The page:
The most important thing to do is hire a contractor that will give you regular progress reports in an easy to understand format. A competent contractor will keep your project moving according to the original plan. However, it’s your job to pick out materials in the beginning and avoid changing your mind a lot. This can help make sure your project’s cost doesn’t take on a life of its own.
Also, estimates will require a lot of paperwork during the construction process because the contractor must keep a running total. He will have to provide progress reports, receipts, and time cards as the project moves along, and this might become frustrating for everyone involved. It will take his focus off of the actual remodeling work.
Also known as a fixed price proposal, a bid will outline a specific amount of work and the specific cost for that work. A bid is created when the scope of the work is clearly defined by the client. It is understood and laid out in writing that the final price will not exceed the fixed price, unless extra work is added by the customer. This is known as a change order and it is the only thing that can change a fixed price. Otherwise, if everything goes according to the original plan, you will pay that price.
Pros of bids
Bids are popular for commercial construction projects because often, commercial construction is quite expensive and businesses will need to secure financing. In order to do that, you will need a price to bring to your bank. Bids allow you to do this more easily than estimates. Many people like the predictability that comes with a bid. You will be able to write checks for predictable amounts as the project moves along. You can rest easy in knowing that your project won’t run up a huge bill without you knowing.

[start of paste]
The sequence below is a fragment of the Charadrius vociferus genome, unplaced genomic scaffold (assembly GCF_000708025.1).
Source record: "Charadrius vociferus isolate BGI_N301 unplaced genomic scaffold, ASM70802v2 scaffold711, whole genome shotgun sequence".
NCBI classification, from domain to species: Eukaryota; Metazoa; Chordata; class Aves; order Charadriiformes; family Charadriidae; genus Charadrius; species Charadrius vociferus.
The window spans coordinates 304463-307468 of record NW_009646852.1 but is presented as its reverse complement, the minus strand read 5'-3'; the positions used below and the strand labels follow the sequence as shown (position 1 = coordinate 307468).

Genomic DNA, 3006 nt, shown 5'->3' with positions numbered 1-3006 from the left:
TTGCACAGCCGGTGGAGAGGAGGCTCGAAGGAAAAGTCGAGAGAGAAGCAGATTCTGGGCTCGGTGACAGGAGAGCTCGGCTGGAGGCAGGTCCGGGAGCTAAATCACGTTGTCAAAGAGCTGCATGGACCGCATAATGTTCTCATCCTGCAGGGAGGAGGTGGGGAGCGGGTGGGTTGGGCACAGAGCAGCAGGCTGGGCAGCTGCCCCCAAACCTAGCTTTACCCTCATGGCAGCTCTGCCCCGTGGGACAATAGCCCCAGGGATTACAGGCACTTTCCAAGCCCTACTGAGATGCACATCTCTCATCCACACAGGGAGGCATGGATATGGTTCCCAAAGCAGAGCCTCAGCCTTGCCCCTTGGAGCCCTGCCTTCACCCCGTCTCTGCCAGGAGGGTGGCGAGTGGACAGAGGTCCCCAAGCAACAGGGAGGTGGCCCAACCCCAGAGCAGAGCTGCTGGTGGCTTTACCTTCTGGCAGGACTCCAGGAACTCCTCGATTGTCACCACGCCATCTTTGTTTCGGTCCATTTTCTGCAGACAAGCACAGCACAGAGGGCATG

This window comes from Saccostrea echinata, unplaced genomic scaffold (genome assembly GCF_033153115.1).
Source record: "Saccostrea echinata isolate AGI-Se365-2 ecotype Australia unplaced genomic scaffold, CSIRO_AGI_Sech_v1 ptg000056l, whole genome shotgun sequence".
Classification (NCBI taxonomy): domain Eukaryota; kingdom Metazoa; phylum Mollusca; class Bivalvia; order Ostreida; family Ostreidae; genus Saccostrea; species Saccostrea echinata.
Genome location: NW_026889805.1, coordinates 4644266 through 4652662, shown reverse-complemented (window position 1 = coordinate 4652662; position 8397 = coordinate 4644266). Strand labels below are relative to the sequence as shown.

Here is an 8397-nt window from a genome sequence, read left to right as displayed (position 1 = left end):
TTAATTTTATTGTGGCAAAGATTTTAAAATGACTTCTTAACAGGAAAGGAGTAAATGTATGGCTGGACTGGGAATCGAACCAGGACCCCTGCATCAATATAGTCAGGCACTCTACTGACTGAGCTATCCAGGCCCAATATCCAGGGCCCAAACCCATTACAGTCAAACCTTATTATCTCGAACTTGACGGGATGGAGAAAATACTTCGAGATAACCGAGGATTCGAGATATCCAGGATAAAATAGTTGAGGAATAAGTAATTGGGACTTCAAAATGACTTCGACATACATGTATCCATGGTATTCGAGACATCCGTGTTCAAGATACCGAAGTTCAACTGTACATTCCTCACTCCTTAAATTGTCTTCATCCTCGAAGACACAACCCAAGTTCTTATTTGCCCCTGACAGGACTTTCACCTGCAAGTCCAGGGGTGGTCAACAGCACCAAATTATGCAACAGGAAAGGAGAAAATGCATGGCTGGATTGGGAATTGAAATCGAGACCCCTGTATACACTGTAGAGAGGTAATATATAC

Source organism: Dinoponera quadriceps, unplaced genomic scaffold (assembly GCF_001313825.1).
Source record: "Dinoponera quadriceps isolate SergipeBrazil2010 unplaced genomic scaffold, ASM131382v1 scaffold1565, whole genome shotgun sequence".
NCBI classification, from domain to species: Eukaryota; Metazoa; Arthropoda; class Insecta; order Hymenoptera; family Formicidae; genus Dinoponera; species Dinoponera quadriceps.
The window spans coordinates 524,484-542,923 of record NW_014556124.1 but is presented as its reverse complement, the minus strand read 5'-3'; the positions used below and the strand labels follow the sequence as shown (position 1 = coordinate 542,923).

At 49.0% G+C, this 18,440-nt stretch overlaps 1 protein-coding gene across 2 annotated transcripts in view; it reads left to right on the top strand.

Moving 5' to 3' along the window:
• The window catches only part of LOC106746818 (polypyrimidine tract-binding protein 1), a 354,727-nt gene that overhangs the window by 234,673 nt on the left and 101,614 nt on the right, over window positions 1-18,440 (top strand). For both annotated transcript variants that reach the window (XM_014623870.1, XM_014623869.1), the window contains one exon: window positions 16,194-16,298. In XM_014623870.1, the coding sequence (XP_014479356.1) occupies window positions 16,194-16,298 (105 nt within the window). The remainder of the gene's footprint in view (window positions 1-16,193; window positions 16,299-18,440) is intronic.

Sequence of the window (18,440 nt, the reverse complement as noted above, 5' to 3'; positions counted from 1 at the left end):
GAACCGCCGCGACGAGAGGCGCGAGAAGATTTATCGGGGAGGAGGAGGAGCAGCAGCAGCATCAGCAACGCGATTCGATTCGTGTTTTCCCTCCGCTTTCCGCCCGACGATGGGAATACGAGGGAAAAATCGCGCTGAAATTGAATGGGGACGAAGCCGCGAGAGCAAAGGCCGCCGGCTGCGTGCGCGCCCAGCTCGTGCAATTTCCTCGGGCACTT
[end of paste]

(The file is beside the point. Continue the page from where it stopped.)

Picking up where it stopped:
Contractors often prefer bids because it allows them to present bids while focusing on the quality of their work rather than line items. It lets them stand out from the their competition on more than just line item costs. Also, if the project is completed quickly with no surprise costs, they get a little extra profit.
Cons of bids
Since contractors want to make sure to cover their bases when deciding on the fixed cost, you, the owner, might end up paying a little more than you would have with an estimate. The last thing your contractor wants is to mess up his bid and run out of money to complete the project, so he puts a little cushion in there.
Sometimes fixed price contracts aren’t as detailed as a building owner wants it to be and they don’t have the transparency that an estimate has. For example, you are unlikely to see the contractor’s markup in a bid. Also, you might not be able to choose the subcontractors that you want because the general contractor’s final fixed price relies heavily on his ability to choose subs.
Clearly, both estimates and bids have their pros and cons when it comes to commercial remodeling projects. It seems that estimates would be better for short term, small remodeling jobs while bids would be better for large scale projects. In addition, some contractors offer hybrid style contracts in which you can pay for time and materials, but agree upon a “not to exceed” amount.
Understanding the difference between these types of contracts will allow you to make more informed decisions when it comes to your commercial construction or remodeling project.